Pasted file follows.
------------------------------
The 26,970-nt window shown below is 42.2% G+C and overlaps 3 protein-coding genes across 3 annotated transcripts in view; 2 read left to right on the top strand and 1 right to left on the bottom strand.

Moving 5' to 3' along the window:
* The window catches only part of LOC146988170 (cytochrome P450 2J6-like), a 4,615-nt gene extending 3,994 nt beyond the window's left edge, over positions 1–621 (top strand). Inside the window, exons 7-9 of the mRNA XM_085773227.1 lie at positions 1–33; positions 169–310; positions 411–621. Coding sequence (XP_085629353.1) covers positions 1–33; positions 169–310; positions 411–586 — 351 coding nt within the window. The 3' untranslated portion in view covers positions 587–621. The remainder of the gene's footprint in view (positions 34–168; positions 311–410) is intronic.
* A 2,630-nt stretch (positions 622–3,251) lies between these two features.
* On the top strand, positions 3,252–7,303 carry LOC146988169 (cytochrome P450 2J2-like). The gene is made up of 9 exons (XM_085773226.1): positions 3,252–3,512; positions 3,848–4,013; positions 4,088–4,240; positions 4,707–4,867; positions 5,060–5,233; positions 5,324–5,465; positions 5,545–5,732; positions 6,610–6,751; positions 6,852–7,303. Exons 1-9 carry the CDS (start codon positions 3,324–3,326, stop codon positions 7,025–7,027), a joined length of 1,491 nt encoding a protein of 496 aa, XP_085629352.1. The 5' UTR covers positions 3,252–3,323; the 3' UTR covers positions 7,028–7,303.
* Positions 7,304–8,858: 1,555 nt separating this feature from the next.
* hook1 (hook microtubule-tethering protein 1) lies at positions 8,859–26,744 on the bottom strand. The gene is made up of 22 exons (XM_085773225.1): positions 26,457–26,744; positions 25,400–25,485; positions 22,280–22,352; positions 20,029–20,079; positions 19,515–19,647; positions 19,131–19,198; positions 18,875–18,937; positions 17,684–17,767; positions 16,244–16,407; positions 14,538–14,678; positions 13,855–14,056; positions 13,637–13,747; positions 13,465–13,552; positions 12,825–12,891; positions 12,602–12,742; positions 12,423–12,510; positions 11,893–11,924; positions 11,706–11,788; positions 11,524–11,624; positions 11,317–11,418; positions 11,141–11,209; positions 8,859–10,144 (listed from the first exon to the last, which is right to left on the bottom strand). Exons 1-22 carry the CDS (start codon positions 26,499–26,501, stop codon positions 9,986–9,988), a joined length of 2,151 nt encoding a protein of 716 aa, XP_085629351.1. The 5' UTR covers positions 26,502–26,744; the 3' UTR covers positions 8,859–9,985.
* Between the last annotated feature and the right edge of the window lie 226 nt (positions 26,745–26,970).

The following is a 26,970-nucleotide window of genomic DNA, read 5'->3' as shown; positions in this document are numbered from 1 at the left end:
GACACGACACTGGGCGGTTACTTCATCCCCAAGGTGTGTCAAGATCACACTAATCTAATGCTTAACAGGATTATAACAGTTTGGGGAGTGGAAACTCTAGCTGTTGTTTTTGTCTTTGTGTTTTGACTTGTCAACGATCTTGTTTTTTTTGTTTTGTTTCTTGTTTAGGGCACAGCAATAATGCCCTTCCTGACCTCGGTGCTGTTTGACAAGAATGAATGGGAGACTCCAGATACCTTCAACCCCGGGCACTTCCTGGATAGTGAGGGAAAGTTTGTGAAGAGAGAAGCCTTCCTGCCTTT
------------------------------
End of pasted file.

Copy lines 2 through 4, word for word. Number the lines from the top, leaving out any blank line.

Moving 5' to 3' along the window:
* The window catches only part of LOC146988170 (cytochrome P450 2J6-like), a 4,615-nt gene extending 3,994 nt beyond the window's left edge, over positions 1–621 (top strand). Inside the window, exons 7-9 of the mRNA XM_085773227.1 lie at positions 1–33; positions 169–310; positions 411–621. Coding sequence (XP_085629353.1) covers positions 1–33; positions 169–310; positions 411–586 — 351 coding nt within the window. The 3' untranslated portion in view covers positions 587–621. The remainder of the gene's footprint in view (positions 34–168; positions 311–410) is intronic.
* A 2,630-nt stretch (positions 622–3,251) lies between these two features.